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Fig. 4. Cellular localization of Pctaire1 proteins in the adult mouse brain. Fifty-µm sagittal (A, B, E, and F) or coronal (C and D) sections were immunostained with an anti-Pctaire1 antibody (A–E) or rabbit IgG (F). B–E, high-magnification photographs of the cerebellum (x10), the hippocampus (x10), the cortex (x10), and the pyriform cortex respectively (x40). A, Cb, cerebellum; Dg, dentae gyrus; Hi, hippocampus; and Tn, trigeminal nuclei. Magnification, x6. B, GL, granular layer; ML, molecular layer; and PL, Purkinje layer. C, GL, granular layer; Hn, habenulae nuclei; ML, molecular layer; PL, polymorphic layer; and PyL, pyramidal layer. D, LI, layer 1 of the cortex; LII, layer 2 of the cortex; LIII, layer 3 of the cortex; LIV, layer 4 of the cortex; LV, layer 5 of the cortex; and LVI, layer 6 of the cortex. E; high magnification (x40) of the pyriform cortex (arrowhead in A) showing the localization of Pctaire1 signal in the perinuclear cytoplasm of the neurons (arrows). F, negative control using purified rabbit IgG as a primary antibody. High magnification (x40) of the pyriform cortex.

 
In Vitro Kinase Activity of Pctaire1.
Previous analysis of the deduced amino acid sequence of Pctaire1 had shown the presence of domains conserved among the Cdks, including the kinase subdomains as well as the three residues (Thr-14, Tyr-15, and Thr-161) that are involved in Cdc2 regulation (4 , 9) . Pctaire1 also contains the motif KLADFGLAR, known to be essential in the phosphotransfer reaction (21) . Pctaire1 is, therefore, a putative functional kinase. However, to the best of our knowledge, Pctaire1 kinase activity has not been reported in either cultured cells or in tissues. We tested the kinase activity of Pctaire1 proteins immunoprecipitated from testis toward several substrates, including histone H1, neurofilament proteins, MBP, and p56Rb. Of these substrates, only myelin basic protein was found to be significantly phosphorylated by Pctaire1 kinase (data not shown). Fig. 5Citation depicts a representative kinase assay performed on several murine tissues. A robust activity toward myelin basic protein was detected in the adult testis and in the brain, to a lesser extent, but no significant kinase activity was observed in the other tissues tested, including the immature testis. This latter finding was surprising since our previous results had shown that Pctaire1 proteins were relatively abundant in the 7-day-old testis (see Fig. 1Citation ).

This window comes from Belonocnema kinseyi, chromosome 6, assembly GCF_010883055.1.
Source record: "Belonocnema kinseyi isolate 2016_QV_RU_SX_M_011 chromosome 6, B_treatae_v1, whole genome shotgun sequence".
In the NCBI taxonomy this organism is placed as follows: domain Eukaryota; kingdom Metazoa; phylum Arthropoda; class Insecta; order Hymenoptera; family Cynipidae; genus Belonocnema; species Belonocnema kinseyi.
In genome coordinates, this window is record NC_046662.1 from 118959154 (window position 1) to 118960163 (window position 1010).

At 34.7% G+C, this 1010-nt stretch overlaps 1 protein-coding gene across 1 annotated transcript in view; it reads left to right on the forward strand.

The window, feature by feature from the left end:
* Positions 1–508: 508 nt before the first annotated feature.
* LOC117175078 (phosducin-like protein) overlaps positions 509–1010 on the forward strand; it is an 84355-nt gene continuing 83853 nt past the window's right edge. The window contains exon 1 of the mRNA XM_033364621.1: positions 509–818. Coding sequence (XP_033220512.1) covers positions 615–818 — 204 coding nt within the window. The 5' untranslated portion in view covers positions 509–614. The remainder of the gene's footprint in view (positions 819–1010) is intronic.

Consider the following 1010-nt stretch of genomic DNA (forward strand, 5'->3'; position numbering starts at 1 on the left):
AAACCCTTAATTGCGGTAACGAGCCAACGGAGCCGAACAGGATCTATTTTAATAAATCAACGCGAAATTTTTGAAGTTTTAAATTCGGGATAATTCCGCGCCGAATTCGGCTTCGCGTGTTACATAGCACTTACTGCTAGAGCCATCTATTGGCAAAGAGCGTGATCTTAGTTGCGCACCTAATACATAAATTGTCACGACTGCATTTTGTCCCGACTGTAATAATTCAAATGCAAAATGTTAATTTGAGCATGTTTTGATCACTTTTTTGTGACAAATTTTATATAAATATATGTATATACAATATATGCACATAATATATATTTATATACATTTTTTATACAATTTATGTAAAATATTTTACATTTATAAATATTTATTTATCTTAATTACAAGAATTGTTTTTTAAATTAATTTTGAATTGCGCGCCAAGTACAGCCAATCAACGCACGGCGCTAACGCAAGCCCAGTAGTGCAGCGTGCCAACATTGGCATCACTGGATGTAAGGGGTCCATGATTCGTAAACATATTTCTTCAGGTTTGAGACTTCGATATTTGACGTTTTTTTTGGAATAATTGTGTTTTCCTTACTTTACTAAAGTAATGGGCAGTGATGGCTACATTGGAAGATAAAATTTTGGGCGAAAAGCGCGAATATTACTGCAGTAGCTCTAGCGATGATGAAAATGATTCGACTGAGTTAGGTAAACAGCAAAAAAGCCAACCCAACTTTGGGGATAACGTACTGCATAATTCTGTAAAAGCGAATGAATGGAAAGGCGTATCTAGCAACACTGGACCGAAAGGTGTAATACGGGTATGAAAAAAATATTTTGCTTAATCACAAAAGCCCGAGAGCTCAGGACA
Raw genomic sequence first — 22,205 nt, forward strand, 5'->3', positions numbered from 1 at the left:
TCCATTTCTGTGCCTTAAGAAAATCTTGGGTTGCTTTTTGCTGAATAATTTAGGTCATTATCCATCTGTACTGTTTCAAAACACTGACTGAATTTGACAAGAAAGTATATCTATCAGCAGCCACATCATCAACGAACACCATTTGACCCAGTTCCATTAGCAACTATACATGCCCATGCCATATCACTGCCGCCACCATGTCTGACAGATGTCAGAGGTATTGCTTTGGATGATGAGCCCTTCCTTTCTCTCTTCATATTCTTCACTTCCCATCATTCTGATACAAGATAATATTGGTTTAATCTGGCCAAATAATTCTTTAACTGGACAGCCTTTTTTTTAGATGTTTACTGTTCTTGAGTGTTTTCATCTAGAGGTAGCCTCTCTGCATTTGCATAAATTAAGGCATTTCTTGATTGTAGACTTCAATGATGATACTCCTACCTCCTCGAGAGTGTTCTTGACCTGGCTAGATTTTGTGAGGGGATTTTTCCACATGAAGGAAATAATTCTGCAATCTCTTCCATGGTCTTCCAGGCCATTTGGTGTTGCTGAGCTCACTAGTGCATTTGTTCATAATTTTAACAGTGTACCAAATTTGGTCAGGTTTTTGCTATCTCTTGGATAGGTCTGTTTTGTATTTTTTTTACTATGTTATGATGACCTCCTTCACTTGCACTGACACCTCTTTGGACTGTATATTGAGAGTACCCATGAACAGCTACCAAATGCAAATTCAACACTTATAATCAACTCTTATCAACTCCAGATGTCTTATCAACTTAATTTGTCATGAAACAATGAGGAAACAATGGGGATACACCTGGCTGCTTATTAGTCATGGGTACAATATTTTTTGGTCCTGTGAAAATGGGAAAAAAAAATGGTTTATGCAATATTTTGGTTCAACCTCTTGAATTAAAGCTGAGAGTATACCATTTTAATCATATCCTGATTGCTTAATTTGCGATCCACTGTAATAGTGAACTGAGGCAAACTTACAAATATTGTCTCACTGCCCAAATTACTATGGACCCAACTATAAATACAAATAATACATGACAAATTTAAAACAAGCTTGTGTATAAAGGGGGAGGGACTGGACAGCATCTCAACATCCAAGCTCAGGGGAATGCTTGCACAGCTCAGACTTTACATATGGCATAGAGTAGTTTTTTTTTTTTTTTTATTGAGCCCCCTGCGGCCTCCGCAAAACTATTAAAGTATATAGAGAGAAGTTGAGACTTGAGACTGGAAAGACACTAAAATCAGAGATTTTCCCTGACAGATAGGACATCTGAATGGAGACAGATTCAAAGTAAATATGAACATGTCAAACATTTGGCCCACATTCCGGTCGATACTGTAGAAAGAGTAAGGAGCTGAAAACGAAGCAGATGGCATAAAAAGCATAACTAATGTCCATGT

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Fig. 5. In vitro Pctaire1 kinase activity of murine tissues. Protein extracts (500 µg) were incubated with anti-Pctaire1 antibodies or rabbit IgG (adult testis extracts used as a negative control). The immunocomplexes were assayed for in vitro kinase activity toward MBP, as described in "Materials and Methods." Autoradiographic exposure was overnight. Molecular weight standards are indicated on the left.